When I was kid, people around me talked about Jesus all the time. They’d tell how they found Jesus to be a bridge over troubled water. (Yep, that’s where the phrase comes from.) They’d talk about finding him to be a friend in time of need. They’d explain how “he may not come when you want him, but he’s always on time.” Somewhere in the outpouring of love for Christ somebody would shake their head and say, “We serve a wonderful God!” My grandmother, Mama Wolfe—who publicly styled herself as a reserved, well-mannered lady—could often be heard singing loudly to herself, “O sweet wonder! O sweet wonder! Jesus the son of God!” That’s all there was to the song, and the more she sang it, the better it sounded.
These days, we don’t talk or sing like that too much. Every generation devises its own language and way of doing. Frankly, a lot of how we talk and sing feel better to me—more honest, less pie-in-the-sky, more relevant to our lived experience. But in the transition from one generation to the next we inevitably lose traditions we should reclaim. As I’ve been thinking and praying through our Thursday series, Faith After Doubt, I keep bumping up against the lost treasure of wonder. It’s a rare gift these days. We need to get it back.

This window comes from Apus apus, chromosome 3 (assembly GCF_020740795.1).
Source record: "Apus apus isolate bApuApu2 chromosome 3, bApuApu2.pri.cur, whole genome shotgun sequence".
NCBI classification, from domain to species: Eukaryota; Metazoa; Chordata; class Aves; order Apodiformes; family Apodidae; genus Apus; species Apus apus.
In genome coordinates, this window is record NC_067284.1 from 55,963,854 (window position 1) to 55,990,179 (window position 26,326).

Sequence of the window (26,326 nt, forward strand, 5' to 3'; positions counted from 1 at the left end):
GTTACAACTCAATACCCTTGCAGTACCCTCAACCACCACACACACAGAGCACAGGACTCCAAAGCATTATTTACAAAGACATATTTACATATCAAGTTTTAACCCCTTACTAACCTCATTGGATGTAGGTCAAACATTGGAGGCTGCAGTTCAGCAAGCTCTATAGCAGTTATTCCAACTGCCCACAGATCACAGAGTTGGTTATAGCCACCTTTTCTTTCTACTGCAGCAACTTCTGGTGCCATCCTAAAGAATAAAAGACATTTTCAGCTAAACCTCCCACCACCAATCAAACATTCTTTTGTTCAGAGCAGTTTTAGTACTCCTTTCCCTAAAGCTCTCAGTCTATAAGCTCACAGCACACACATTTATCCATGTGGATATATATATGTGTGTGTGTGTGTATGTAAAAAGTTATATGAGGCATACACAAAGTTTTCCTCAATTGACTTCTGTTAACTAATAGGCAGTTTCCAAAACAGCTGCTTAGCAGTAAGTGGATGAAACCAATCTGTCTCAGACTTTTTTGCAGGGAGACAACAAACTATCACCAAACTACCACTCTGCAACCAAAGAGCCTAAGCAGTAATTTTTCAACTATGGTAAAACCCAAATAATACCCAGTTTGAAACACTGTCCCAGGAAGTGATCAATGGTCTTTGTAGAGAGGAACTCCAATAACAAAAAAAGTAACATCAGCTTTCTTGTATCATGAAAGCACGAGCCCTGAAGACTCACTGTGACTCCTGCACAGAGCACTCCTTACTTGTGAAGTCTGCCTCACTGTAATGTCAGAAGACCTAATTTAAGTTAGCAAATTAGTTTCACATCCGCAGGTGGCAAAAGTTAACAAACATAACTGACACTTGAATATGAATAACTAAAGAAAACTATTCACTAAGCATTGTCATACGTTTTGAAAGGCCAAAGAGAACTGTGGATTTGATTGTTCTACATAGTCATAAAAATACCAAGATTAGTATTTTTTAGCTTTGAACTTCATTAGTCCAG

What would happen if we held on to wonder? What if the joys of feeling mystified by things we can’t understand stuck with us? What if we reconciled ourselves to accept some things are simply bigger than reason and often better than anything we could dream up on our own? What if Jesus got so big in our minds all we could do was shake our heads and say, “He’s a wonder in my soul!” (That was another favorite in my grandparents’ house.)
Think about the speed bumps you may have raised just reading the previous paragraph and you’ll get a sense of how quickly we cheat ourselves out of wonder. That’s what we’ll be discussing this Thursday night at 7:30pm CDT. We’ll see why wonder is vital and why it’s risky. Bring your courage and come on in!
Together in wonder,